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Things To Do In Qatar in 2022

Because of its many connections to other parts of the world, Qatar is a very busy transit hub.

International travellers are flocking to the airport in Qatar because of its convenient location.

For those planning a long-haul flight and needing a pit stop, consider adding a few extra days to see this tiny Gulf nation.

To top things off, it is ranked as one of the most secure countries in the world.

Everything from fine dining to adventure to beaches to sand dunes to year-round sunshine can be found in the area.

Top 13 Things To Do In Qatar

Listed below are the top 14 things to see and do in Qatar:

1. Dune Bashing

Dune bashing is a popular pastime in the Qatari desert. A trip to the desert in Qatar should be your sole purpose while visiting the country. Driven through the desert to the coast, you’ll encounter towering sand dunes and steep inclines. You have the option of staying in a luxury Arabian tent or bringing your own, eating traditional cuisine, and sleeping under the stars during your stay.


Dune bashing, a thrilling ride along the dunes, is offered by a number of operators across the country. For a half-day, full-day, or overnight adventure in the desert, professional drivers will pick you up from your hotel.

Tip: Despite the fact that dune bashing is considered an extreme sport, children are welcome to join in the fun. The simplest thing you can do is tell your driver to go more slowly or to take a flatter route. It’s possible that after a few runs, you’ll begin to ask for this service yourself.

2. Go For Shopping

Doha’s malls are conveniently located around the city. The Venetian-inspired Villaggio Mall, home to more than 200 shops, is one of the most well-known. However, its indoor canal is its most appealing feature. ‘ From the gondola, you may take in the view of a painted blue sky with specks of grey.

As Qatar’s largest mall, Doha Festival City is home to a slew of high-end retailers, including IKEA, a movie theatre, a theme park, and an upcoming indoor winter park.


There are also 200-year-old olive trees brought from Europe in the luxurious Al Hazm, which means “the higher grounds” in Arabic. Look for rare and classic books at the Cultural Center.

Tip: Bounce, Tawar Mall’s new over 4,000 square metre indoor trampoline park, is a great way to spend a quality time.

3. Go For Meal At Brunch

Brunch in Washington, D.C., hotels is an art form unto itself. Their offerings range from sushi to salad to roasts to barbecue to cheese to bread to dessert to flowing bubbly to chocolate fountains and everything in between.

It’s no surprise that the Market by Jean-Georges in W hotel, Vine at The St. Regis, and the Ritz-Superhero Carlton’s Picnic attracts children and chocolate lovers alike.


A garden brunch is available at La Veranda and Al Hubara Restaurant, both at the Sheraton Grand Doha, if you’re not in town at the end of the month.

Tip: As a Muslim country, Qatar does not allow public drinking. The “all you can eat” brunch ambiance may be seductive, but public chaos is not.

4. Visit Katara Village

The Pearl of Qatar’s art and culture scene, Katara Cultural Village, may be found on the way to it.

Artists, filmmakers, and photographers can explore a tangle of alleys and canals that weave through this area.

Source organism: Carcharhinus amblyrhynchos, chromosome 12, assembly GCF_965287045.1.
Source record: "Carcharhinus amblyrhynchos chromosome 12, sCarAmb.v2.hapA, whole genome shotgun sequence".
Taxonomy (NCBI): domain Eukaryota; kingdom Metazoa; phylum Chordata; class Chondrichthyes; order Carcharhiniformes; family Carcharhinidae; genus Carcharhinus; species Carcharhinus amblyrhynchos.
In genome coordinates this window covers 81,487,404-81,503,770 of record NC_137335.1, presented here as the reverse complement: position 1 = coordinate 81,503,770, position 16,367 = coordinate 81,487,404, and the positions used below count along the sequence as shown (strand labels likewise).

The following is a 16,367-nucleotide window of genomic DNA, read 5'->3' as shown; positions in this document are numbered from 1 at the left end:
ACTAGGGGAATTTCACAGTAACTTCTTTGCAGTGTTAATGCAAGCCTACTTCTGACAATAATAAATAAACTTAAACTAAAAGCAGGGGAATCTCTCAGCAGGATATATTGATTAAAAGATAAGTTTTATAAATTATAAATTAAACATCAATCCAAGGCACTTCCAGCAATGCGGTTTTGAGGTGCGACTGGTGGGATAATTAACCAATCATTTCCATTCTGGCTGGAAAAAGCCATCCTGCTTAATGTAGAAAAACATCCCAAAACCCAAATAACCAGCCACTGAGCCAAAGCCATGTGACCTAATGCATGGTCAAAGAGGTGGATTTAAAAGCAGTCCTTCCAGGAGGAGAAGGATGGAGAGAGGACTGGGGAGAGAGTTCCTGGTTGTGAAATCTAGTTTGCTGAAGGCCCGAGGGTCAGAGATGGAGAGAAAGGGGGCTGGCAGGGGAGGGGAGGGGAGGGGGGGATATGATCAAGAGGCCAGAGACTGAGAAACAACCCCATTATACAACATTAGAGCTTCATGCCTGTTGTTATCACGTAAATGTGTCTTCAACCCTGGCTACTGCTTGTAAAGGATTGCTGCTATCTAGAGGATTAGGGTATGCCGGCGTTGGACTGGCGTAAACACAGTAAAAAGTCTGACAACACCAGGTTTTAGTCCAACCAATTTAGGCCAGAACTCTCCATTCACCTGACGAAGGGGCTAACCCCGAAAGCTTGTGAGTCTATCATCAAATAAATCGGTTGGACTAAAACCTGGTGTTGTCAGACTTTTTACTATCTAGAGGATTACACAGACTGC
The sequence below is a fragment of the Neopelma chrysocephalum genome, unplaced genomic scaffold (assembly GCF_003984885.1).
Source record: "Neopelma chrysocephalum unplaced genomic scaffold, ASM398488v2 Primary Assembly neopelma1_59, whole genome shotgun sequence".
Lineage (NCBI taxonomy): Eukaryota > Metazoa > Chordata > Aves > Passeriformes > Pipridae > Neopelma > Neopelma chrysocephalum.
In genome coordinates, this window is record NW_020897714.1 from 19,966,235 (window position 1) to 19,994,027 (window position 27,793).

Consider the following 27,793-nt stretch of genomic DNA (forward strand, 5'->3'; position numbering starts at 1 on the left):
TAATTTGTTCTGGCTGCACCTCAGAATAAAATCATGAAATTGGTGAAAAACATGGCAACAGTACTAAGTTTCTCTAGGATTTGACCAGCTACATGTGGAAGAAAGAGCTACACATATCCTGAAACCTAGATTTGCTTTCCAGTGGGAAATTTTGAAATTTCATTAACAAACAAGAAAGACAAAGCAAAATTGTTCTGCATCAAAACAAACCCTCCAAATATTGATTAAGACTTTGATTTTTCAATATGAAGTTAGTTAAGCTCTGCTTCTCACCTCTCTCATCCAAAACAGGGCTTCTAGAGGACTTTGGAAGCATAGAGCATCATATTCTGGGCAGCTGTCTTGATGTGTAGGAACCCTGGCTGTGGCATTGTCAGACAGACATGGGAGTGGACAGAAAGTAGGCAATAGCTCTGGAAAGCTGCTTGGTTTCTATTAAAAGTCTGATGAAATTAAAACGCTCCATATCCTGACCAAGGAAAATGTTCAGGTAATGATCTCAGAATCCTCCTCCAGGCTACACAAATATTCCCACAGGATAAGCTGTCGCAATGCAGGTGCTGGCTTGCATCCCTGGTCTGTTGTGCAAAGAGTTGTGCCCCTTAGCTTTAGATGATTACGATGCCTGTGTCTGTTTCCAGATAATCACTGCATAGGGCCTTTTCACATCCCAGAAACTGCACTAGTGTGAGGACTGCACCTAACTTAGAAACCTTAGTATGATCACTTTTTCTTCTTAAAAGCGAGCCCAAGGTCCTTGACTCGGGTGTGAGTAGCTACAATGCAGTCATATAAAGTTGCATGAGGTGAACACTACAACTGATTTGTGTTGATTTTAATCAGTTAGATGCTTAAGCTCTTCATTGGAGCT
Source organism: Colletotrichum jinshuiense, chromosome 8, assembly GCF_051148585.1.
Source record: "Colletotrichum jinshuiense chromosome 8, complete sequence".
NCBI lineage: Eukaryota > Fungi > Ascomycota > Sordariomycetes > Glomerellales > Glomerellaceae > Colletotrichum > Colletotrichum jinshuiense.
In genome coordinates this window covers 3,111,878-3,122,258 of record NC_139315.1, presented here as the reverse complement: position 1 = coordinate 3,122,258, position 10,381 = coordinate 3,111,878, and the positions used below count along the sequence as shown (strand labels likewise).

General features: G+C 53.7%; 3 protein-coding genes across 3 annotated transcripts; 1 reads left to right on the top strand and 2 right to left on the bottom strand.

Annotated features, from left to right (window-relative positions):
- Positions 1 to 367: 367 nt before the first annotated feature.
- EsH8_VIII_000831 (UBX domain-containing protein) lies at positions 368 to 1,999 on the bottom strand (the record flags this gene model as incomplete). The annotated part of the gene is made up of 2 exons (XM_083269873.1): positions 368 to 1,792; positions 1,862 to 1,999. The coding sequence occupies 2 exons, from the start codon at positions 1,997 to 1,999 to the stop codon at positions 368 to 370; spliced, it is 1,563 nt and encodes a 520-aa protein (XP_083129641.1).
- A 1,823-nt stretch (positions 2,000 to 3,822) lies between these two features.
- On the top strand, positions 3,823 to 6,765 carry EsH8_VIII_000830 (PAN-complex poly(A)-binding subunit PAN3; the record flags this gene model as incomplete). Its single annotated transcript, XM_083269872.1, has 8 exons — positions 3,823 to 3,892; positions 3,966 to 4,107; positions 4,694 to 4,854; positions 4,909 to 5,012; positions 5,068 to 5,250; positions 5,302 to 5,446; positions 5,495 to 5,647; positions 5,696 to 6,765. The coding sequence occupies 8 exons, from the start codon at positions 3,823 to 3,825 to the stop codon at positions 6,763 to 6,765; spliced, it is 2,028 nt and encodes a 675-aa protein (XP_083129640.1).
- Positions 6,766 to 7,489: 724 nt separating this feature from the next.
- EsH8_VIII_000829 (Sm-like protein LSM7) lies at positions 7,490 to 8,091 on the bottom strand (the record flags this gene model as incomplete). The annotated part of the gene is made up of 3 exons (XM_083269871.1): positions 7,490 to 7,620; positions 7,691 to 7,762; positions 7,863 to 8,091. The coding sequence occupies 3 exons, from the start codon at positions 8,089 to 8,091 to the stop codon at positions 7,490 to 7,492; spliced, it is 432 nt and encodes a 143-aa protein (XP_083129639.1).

There is a mosque decorated with turquoise and purple mosaics, an outdoor amphitheatre with a view of the sea, and an opera building where the Qatar Philharmonic Orchestra performs.

It also hosts concerts and festivals, such as the Traditional Dhow Festival and the Palestinian Heritage Festival. There are numerous international restaurants, cafés, and kiosks to choose from, so you won’t go hungry while you’re here. Try a chapati and karak if you’re in the mood for something authentically Indian. Warning: You might have to go back for more.

Tip: Katara offers a variety of water sports, however admission to the beaches is normally charged. From Thursday to Saturday, however, families can use Beach 4 for no charge at all.

5. Visit The Pearl

Nearly four million square metres, The Pearl is a sprawling residential, commercial, and entertainment complex that was built on reclaimed land.

There are canals, bridges and pedestrian-friendly squares with cafes and restaurants in the picturesque Qanat Quartier, which was inspired by the Mediterranean.

You can see rows of yachts moored in the crystal-clear water as you stroll along the promenade. There’s a good chance you’ll see a super yacht while you’re there.

Tip: The Pearl has a number of adventure companies to choose from when it comes to water sports. If you plan to go surfing, kayaking, or wakeboarding, you’ll need to bring a wetsuit.

6. Check Out The Mangroves Of Al Thakira

With its own unique ecosystem, the Mangroves of Al Thakira in Saudi Arabia is one of the country’s most popular tourist destinations.

For years, herons and flamingos have been flocking to the area, which is full of birds.

Renting a kayak and exploring the mangroves is the best way to get a true sense of the place.

Tip: If you’re visiting in January, don’t forget to bring a pair of water shoes. One could easily forget they are in the arid region.

7. Attend Sporting Events

As a result of the anticipated increase in spectators at the FIFA World Cup in 2022, numerous new stadiums and supporting infrastructure are being constructed.

As the most popular sport in the local and expatriate communities, football is a draw, but it’s not the only one.

Tennis legends like Roger Federer, Andy Murray, Serena Williams, and Caroline Wozniacki visit the capital every winter for the ATP World Tour stop.

Annual events in Qatar include the Qatar Grand Prix, the World Superbike Championship, and the Qatar Masters Golf Tournament. Sports like Arabian horse racing, camel racing, and falconry are still popular in Qatar.